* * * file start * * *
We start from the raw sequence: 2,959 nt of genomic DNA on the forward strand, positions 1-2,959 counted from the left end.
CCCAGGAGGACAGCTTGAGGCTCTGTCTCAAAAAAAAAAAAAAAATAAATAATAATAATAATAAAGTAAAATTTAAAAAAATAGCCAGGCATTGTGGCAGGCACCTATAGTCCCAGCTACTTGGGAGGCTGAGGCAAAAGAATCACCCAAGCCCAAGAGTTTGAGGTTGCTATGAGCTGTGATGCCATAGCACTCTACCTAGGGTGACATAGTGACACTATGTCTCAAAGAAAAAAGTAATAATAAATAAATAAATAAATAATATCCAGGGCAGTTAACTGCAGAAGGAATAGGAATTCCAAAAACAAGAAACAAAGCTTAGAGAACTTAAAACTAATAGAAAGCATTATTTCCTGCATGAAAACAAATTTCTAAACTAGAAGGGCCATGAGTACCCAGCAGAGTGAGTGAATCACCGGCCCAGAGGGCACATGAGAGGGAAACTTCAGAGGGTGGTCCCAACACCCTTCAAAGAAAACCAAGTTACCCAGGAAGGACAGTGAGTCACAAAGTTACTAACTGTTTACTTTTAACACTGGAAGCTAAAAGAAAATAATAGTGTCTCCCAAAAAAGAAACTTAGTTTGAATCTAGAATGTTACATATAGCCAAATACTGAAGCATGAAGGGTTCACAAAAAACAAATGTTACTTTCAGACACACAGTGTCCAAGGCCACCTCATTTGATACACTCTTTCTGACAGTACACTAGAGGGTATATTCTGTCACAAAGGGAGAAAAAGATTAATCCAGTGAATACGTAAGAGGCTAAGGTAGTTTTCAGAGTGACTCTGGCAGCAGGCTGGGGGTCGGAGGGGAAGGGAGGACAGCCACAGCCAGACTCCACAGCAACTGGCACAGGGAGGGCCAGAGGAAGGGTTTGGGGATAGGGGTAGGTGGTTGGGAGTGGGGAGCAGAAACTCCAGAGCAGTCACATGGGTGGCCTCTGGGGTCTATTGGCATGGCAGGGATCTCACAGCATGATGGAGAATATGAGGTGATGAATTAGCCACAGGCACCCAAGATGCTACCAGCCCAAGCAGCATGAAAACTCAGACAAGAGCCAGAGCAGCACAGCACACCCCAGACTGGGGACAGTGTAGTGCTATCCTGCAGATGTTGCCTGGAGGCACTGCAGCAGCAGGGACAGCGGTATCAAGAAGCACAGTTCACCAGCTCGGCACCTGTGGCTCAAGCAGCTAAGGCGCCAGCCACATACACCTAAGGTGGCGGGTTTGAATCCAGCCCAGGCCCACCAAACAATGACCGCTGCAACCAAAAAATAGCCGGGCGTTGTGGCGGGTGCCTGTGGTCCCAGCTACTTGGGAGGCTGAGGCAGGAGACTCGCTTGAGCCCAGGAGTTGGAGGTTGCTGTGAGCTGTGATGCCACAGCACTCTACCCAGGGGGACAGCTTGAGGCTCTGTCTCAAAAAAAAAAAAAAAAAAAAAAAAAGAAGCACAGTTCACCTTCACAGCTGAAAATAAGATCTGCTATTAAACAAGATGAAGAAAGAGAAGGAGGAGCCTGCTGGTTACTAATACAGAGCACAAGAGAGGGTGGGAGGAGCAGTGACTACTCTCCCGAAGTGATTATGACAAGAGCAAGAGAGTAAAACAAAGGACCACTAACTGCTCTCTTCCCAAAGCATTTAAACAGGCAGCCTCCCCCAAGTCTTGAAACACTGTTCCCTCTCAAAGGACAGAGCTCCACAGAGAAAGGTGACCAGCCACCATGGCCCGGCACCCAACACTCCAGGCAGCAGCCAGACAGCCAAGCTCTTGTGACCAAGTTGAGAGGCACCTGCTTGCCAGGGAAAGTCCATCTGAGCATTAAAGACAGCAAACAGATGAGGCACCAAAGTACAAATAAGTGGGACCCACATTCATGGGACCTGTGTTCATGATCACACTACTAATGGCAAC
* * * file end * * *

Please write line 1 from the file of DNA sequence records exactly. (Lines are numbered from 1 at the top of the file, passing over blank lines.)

We start from the raw sequence: 2,959 nt of genomic DNA on the forward strand, positions 1-2,959 counted from the left end.